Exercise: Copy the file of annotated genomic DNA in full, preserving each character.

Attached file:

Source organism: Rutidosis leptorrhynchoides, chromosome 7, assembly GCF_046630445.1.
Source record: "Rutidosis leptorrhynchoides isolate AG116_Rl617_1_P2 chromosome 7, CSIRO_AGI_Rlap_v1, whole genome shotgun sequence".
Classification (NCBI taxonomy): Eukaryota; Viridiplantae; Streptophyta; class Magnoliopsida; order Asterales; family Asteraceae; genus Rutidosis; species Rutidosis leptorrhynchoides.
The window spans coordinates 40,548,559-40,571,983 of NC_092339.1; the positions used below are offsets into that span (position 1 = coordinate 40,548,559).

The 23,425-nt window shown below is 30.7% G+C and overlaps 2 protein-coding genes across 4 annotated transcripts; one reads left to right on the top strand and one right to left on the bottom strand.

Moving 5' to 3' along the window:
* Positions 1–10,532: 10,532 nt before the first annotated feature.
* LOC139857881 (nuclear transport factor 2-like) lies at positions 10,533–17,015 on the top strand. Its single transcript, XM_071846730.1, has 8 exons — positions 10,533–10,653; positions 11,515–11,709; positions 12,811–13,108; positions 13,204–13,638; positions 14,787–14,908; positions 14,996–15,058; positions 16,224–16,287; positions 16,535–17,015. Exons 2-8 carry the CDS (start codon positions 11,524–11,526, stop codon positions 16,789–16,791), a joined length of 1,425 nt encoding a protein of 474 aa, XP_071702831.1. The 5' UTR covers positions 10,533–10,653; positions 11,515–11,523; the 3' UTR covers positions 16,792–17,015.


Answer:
Source organism: Rutidosis leptorrhynchoides, chromosome 7, assembly GCF_046630445.1.
Source record: "Rutidosis leptorrhynchoides isolate AG116_Rl617_1_P2 chromosome 7, CSIRO_AGI_Rlap_v1, whole genome shotgun sequence".
Classification (NCBI taxonomy): Eukaryota; Viridiplantae; Streptophyta; class Magnoliopsida; order Asterales; family Asteraceae; genus Rutidosis; species Rutidosis leptorrhynchoides.
The window spans coordinates 40,548,559-40,571,983 of NC_092339.1; the positions used below are offsets into that span (position 1 = coordinate 40,548,559).

The 23,425-nt window shown below is 30.7% G+C and overlaps 2 protein-coding genes across 4 annotated transcripts; one reads left to right on the top strand and one right to left on the bottom strand.

Moving 5' to 3' along the window:
* Positions 1–10,532: 10,532 nt before the first annotated feature.
* LOC139857881 (nuclear transport factor 2-like) lies at positions 10,533–17,015 on the top strand. Its single transcript, XM_071846730.1, has 8 exons — positions 10,533–10,653; positions 11,515–11,709; positions 12,811–13,108; positions 13,204–13,638; positions 14,787–14,908; positions 14,996–15,058; positions 16,224–16,287; positions 16,535–17,015. Exons 2-8 carry the CDS (start codon positions 11,524–11,526, stop codon positions 16,789–16,791), a joined length of 1,425 nt encoding a protein of 474 aa, XP_071702831.1. The 5' UTR covers positions 10,533–10,653; positions 11,515–11,523; the 3' UTR covers positions 16,792–17,015.